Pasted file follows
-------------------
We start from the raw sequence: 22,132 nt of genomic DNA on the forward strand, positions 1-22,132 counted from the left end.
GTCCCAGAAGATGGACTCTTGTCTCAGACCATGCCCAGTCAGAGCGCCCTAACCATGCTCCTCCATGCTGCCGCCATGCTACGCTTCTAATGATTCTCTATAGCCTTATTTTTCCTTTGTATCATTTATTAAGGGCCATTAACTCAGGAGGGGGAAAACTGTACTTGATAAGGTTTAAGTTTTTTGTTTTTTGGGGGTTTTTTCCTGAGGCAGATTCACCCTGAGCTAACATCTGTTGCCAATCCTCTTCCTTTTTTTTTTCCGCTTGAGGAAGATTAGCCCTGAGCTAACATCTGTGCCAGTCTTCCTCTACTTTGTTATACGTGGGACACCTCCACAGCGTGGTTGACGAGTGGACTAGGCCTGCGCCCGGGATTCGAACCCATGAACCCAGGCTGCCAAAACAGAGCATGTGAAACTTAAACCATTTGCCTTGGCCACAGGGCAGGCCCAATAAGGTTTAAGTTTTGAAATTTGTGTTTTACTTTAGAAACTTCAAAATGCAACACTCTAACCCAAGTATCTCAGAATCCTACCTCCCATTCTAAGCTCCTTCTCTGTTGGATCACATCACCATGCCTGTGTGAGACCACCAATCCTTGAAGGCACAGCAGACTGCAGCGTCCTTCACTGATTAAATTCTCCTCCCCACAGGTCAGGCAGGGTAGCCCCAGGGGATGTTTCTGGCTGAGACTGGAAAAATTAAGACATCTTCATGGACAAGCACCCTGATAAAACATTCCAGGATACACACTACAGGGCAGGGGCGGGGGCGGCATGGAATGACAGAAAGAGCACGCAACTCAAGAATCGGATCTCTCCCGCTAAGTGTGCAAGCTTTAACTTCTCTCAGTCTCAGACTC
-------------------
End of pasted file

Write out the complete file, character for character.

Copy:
We start from the raw sequence: 22,132 nt of genomic DNA on the forward strand, positions 1-22,132 counted from the left end.
GTCCCAGAAGATGGACTCTTGTCTCAGACCATGCCCAGTCAGAGCGCCCTAACCATGCTCCTCCATGCTGCCGCCATGCTACGCTTCTAATGATTCTCTATAGCCTTATTTTTCCTTTGTATCATTTATTAAGGGCCATTAACTCAGGAGGGGGAAAACTGTACTTGATAAGGTTTAAGTTTTTTGTTTTTTGGGGGTTTTTTCCTGAGGCAGATTCACCCTGAGCTAACATCTGTTGCCAATCCTCTTCCTTTTTTTTTTCCGCTTGAGGAAGATTAGCCCTGAGCTAACATCTGTGCCAGTCTTCCTCTACTTTGTTATACGTGGGACACCTCCACAGCGTGGTTGACGAGTGGACTAGGCCTGCGCCCGGGATTCGAACCCATGAACCCAGGCTGCCAAAACAGAGCATGTGAAACTTAAACCATTTGCCTTGGCCACAGGGCAGGCCCAATAAGGTTTAAGTTTTGAAATTTGTGTTTTACTTTAGAAACTTCAAAATGCAACACTCTAACCCAAGTATCTCAGAATCCTACCTCCCATTCTAAGCTCCTTCTCTGTTGGATCACATCACCATGCCTGTGTGAGACCACCAATCCTTGAAGGCACAGCAGACTGCAGCGTCCTTCACTGATTAAATTCTCCTCCCCACAGGTCAGGCAGGGTAGCCCCAGGGGATGTTTCTGGCTGAGACTGGAAAAATTAAGACATCTTCATGGACAAGCACCCTGATAAAACATTCCAGGATACACACTACAGGGCAGGGGCGGGGGCGGCATGGAATGACAGAAAGAGCACGCAACTCAAGAATCGGATCTCTCCCGCTAAGTGTGCAAGCTTTAACTTCTCTCAGTCTCAGACTC